Page 57 - WTP VOl. IX #1
P. 57

 “They won’t find out. How are they going to find out? There’ll be a fuss up here for awhile, but it will blow over. Especially with people like that man. Things blow over with a man like that.”
Jack frowned, studied her face. “What do mean, a man like that? What does that mean, Marcia?”
“Oh come on, Jack. He was a bum. Did you read the description?”
“He was a man, Marcia.”
could see the waitress approach the table.
“Pancakes,” she said. She placed a Styrofoam contain- er down in front of Jack. “A short stack. And hashed browns.” She placed the tab down next to it, and gazed out toward the dead fish floating up onto the banks of the river. She shook her head. “I wonder what they think about, floating there knowing they’re dying. God, maybe. You suppose they’ve got a god?”
He yanked the tab out of Marcia’s hand, pulled a wad of bills out of his pocket, and threw them down on the table. The waitress stepped back, startled.
Jack stormed from the diner. Marcia trailed after him, crying, “Jack?”
“You’ve got change coming,” the waitress called.
He strode past the car where his son slept and on across the road to the riverbank. There were more fish than he’d realized. The surface of the river was littered with them, a few lay along the banks. Some were long dead, some still writhing in their last dumb struggle. Just where the water touched the bank, a large male trout lay, opening and closing its mouth, its one eye pressed into the rough dirt, the other star- ing up through the alien element. Jack reached down and picked the creature up. It rested in his palms.
He thought about Shaid, about the years he’d turned away from his bawling, about the times he’d yielded to Marcia’s pleas, her temper. He thought about what would have made his father proud. The fish was heavy and slick in his hands.
What kind of god would be the god of trout? Perfect in its symmetry. Shining, omnipresent, transparent, and immanent as water. He turned to look back at the car. Shaid was up, standing in the shadow, watching him. Jack could see only his silhouette, and from some dark space he felt the tug of love that he’d thought he’d never feel again. He watched the trout as it opened and closed its mouth. He felt the cold, silver weight in his hands. There was time, he thought. He could still do the difficult work of a father.
Jepson is the author of two books, Writing as a Sacred Path: A Practical Guide to Writing with Passion and Purpose (Ten Speed Press) and Women’s Concerns:Twelve Women Entrepreneurs of the 18th and 19th Centuries (Peter Lang), and 65 essays, articles, and short stories. Her work has appeared in Adelaide Literary Magazine, Porter House Review, Easy Street, Across the Margin, Dark Fire Fic- tion, The Writing Disorder, The San Francisco Chronicle, and Aloha Magazine, among other publications. She holds an MFA in Writing from Vermont College of Fine Arts and a PhD in Linguistics from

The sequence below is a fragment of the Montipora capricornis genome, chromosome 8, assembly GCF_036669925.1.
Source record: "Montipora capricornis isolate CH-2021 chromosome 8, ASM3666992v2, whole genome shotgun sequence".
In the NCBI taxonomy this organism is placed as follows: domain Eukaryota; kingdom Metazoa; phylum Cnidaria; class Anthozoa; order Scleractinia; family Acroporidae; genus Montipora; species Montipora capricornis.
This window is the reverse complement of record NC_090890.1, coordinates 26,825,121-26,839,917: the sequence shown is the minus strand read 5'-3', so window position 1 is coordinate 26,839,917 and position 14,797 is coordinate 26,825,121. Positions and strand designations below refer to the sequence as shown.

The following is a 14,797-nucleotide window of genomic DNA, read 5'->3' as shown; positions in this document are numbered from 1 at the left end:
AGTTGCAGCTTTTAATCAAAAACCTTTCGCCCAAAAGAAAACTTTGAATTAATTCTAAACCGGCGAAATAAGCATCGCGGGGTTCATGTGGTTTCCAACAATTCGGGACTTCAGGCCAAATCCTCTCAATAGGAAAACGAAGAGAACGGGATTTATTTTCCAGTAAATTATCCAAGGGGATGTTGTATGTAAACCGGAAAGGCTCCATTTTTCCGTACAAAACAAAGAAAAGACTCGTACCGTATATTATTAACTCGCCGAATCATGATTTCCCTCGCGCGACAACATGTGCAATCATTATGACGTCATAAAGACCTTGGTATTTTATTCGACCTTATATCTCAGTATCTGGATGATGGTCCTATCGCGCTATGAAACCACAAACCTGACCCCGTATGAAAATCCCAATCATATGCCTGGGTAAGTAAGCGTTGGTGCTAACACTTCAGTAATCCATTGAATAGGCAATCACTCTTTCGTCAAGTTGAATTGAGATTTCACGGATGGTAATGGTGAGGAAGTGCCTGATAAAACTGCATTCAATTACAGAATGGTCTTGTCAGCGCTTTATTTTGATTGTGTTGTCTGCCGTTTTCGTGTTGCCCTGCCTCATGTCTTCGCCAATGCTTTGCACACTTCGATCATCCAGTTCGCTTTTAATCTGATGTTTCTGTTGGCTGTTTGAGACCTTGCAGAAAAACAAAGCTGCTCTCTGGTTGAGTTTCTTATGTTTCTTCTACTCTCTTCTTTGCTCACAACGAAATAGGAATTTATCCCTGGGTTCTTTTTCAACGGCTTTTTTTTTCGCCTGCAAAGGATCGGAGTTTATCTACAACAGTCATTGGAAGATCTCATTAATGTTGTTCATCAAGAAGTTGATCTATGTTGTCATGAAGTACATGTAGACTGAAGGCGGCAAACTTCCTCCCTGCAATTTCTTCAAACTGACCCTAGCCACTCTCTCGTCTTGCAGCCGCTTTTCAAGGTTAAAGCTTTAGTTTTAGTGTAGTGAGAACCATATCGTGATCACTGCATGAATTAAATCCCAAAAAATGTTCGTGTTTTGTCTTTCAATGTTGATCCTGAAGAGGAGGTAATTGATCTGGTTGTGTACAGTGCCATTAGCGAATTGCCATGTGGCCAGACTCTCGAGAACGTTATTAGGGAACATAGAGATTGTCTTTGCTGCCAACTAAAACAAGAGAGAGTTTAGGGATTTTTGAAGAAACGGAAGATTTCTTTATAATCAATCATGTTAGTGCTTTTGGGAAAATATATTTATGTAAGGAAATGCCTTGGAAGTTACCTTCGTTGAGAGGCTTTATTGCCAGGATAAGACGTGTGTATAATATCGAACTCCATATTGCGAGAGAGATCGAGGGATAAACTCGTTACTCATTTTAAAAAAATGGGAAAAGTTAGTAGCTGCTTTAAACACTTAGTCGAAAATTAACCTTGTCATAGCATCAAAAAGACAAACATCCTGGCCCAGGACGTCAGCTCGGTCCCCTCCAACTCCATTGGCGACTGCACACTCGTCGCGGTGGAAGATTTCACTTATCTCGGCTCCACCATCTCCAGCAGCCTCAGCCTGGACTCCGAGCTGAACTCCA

the University of Chicago, and teaches writing and linguistics at St. Catherine University in St. Paul, Minnesota.
thing. Leaving work, coming on vacation with his family, trying to make friends with a son he no longer knew.”
“He was homeless. It’s not like he had a family who’s going to miss him. The world is probably better off without him, anyway.” She started to add something then stopped. Suddenly, she took a sharp breath. She stared at him across the table. “Oh God, Jack, you’re not thinking of going to the authorities.”
He met her eyes.
“Do you know what they’ll do? It was hit and run. That’s a felony. Shaid’s old enough to go to prison. Prison. God, imagine. Oh, God.” She put a hand to her forehead. Her fingers were trembling. “Please tell me you aren’t saying the life of that man is worth more than our son’s? Please tell me you don’t mean that.”
Jack turned to watch the fish gleaming at the edge of the Mist River. In the reflection of the window, he
e stared at the dark.
He regretted every-

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